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Wednesday, May 16, 2018

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The Journal of Dewitt Clinton Thomas: A Voice from the Grave

The Museum of South Texas History welcomes Dr. Joseph E. Chance for another informative and engaging Sunday Speaker Series presentation. Chance will present, “The Journal of Dewitt Clinton Thomas: A Voice from the Grave,” Sunday, May 20, at 2 p.m. at the Museum of South Texas History. This short presentation is taken from The Journal of Dewitt Clinton Thomas (Chance, Suerte Press, 2010) and presents the viewpoints and observations of a man dead for more than 100 years. Thomas offers advice to his children on topics that range from morals and dancing to the handling of money. In his lifetime he notes the changes that he sees in “the paradise” he finds in Texas as an 1845 immigrant to the disappointing condi-

tion of the land in 1870. T h o m a s chronicles the extinction of the buffalo in Texas and predicts the Joseph Chance ecological disaster that would later be brought on by the advent of the railroads to west Texas, creating the genesis of the dust bowls of the 1930s. Thomas, a lifetime Democrat, courageously battled the Progressive Party and its free silver coinage platform as proposed by William Jennings Bryan which Thomas correctly identified as an inflationary measure designed to relieve the financial pressures felt by the debtor class.

Dr. Chance is a fifth generation Texan whose great-great-grandfather fought for Texas independence at San Jacinto and whose great-grandfather fought at Shiloh. He is the author of 10 books, numerous articles and essays, and the newspaper column, “History by Chance,” that appeared in The Valley Morning Star, of Harlingen, Texas. His book, The Best of History by Chance, is a compilation of some of his favorite columns and essays. These range in interest from a study of the cowboy ballad “Sam Bass” to a history of Texas’ greatest football team. Dr. Chance was raised in Austin before making the Valley his home. Currently, he is a retired professor residing in Edinburg with his wife. His published works include “My Life in

the Old Army: The Reminiscences of Abner Doubleday,” “Murder in Mathis” and “The Best of History by Chance.” Sunday Speaker Series is included in the fee for regular museum admission. FRIENDS of the MOSTHistory are admitted free as a benefit of FRIENDship. The Museum of South Texas History is located in downtown Edinburg at 200 North Closner Boulevard on the Hidalgo County Courthouse square. Hours of operation are from 1 p.m.–5 p.m. Sunday and 10 a.m.–5 p.m. Tuesday–Saturday. For more information about MOSTHistory, including becoming a FRIEND, visit MOSTHistory.org, like us on Facebook, follow on Twitter, find on Google+ or call (956) 3836911.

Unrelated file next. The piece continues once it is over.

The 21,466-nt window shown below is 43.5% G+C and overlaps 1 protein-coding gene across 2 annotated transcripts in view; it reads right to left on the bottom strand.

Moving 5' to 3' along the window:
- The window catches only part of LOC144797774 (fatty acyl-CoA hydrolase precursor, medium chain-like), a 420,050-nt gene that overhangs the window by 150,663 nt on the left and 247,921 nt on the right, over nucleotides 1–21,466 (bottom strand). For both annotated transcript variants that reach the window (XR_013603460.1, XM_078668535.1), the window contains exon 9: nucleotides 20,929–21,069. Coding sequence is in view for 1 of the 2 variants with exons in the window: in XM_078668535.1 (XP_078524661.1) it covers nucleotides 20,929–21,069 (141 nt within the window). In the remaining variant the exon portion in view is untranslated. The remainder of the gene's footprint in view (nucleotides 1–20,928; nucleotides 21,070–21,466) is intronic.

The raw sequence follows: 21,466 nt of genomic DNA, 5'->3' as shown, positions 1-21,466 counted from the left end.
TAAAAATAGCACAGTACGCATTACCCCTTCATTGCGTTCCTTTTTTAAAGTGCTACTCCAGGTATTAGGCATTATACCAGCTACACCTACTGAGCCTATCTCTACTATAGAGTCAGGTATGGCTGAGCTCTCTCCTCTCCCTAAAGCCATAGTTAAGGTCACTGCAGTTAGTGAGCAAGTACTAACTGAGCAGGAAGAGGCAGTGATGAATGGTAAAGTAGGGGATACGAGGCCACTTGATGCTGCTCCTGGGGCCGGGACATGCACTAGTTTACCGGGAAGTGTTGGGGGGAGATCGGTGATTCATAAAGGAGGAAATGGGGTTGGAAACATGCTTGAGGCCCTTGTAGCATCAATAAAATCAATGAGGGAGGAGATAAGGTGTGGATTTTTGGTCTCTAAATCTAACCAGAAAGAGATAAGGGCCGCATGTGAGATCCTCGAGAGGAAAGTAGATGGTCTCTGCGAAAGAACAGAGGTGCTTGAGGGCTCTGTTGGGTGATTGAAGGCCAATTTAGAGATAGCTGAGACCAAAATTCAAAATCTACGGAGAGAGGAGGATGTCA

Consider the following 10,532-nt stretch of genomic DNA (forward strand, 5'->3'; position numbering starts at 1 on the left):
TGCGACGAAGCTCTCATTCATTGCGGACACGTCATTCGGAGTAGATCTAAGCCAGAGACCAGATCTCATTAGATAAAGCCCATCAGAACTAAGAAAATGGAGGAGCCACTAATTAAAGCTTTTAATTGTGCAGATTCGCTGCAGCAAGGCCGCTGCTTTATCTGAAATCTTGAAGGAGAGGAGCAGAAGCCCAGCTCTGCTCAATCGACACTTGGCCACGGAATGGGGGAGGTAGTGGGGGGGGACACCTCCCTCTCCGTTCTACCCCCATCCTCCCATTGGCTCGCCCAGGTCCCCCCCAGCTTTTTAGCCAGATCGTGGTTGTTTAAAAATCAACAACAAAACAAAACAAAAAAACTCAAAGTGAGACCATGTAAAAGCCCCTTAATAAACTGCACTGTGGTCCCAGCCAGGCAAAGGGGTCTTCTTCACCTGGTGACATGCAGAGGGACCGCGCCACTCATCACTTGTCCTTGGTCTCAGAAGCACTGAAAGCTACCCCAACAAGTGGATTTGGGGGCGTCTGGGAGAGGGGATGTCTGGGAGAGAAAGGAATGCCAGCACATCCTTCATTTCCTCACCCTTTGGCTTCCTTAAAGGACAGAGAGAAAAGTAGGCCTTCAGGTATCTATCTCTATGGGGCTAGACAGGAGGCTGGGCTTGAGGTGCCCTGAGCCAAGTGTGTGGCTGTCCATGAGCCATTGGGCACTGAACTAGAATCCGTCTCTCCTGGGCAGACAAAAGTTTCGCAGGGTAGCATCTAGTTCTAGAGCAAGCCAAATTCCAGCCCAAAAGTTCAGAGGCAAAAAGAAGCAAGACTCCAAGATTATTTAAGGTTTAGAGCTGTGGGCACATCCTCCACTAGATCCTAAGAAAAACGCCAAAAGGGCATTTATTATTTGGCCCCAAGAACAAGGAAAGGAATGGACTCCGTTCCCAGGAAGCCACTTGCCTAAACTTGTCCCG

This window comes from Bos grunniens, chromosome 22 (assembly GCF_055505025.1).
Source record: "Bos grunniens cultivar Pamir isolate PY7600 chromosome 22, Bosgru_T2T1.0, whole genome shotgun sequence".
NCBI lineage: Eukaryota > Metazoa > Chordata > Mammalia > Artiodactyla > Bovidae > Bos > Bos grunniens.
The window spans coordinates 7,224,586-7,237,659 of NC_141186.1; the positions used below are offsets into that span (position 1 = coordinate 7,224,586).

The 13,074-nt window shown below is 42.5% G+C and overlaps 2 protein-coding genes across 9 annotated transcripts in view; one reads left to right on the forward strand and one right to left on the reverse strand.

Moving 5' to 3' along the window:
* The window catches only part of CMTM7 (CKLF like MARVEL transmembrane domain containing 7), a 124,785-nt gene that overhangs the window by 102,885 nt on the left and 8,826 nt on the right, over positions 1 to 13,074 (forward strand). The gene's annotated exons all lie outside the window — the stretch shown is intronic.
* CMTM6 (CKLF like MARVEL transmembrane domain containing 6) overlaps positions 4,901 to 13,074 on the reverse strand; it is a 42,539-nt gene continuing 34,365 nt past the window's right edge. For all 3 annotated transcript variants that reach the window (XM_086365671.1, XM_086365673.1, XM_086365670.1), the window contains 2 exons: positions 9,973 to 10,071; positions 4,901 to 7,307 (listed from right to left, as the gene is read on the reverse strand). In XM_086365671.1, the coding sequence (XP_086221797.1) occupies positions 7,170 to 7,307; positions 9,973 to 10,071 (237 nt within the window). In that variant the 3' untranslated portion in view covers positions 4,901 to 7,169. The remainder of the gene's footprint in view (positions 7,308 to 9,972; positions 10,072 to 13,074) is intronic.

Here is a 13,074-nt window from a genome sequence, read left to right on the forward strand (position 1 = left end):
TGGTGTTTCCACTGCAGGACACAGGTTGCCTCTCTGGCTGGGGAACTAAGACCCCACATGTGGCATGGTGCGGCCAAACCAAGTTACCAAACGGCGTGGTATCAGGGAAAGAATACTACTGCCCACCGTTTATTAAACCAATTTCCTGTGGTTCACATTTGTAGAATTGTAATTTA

City of McAllen Prepares For 90th Annual Independence Day Celebration Call for parade entries and pageant contestants

PSJA North Thespians Named State Theatre Champions

For the second year in a row, the PSJA North Early College High School Thespians were named the 2018 UIL 6A State Champion Theatre team for their combined results in the One-Act Play, Film and Theatrical Design competitions at the UIL State Competition held May 3-5 in Austin. In addition, 11 students from PSJA North ECHS and PSJA Southwest ECHS earned State Champion gold medals in their categories. The UIL 6A State Champion Theatre Team award combined the results from all 40 PSJA North ECHS students who advanced to the second level of competition in their categories including One Act Play, Film and Theatre Competitions. Being named State Champions is the highest honor a high school student theatre team can receive in this category. In addition to PSJA North ECHS, the PSJA Southwest ECHS Thespians also advanced and competed, earning 3rd place at State. A total of six PSJA North ECHS students and five from

PSJA Southwest ECHS earned State Champion gold medals in their categories. The following students earned State Champion gold medals: PSJA North ECHS • Analisa Isquierdo – 11th grade • Marc Cervantes – 12th grade • Heather Medina – 12th grade • Christopher Trevino – 12th grade • Smiley Torres – 12th grade • Roman Casillas – 11th grade PSJA Southwest ECHS • Danny Ortiz – 12th grade • Yasha Alaniz – 11th grade • Ethan Greeno – 11th grade • Estrella Candelaria – 11th grade • Aren Kintigh – 11th grade “Our students have put a lot of time and dedication to theatre arts,” said PSJA North ECHS Drama Teacher Jacqueline Zepeda. “It’s great that the State is recognizing them for their hard work and accomplishments.

While it may seem like a long way off, the 4th of July is right around the corner and the City of McAllen is already making plans to celebrate the nation’s birthday in one of the largest community events held in the City of McAllen. The annual Independence Day Celebration kicks off with an early morning patriotic parade, family friendly festivals that are held throughout the day and culminating with a sizzling fireworks musical display that enchants everyone in attendance. To get ready, the City of McAllen Parks and Recreation Department is currently accepting entries for this year’s festivities. Businesses, civic and youth groups, and nonprofit organizations, and especially, veterans and veterans groups are invited to participate in the parade and other festivities. All entries should feature a patriotic theme. There is a cap to the number of parade entries, so interested participants should submit their applications quickly, as space is reserved on a first come, first serve basis. The parade is also carried live on the McAllen Cable Network, now found on Spectrum Channel 1300, as well as on the City of McAllen website and Facebook Live. Additionally, organizers are looking for the sparkliest and most patriotic contes-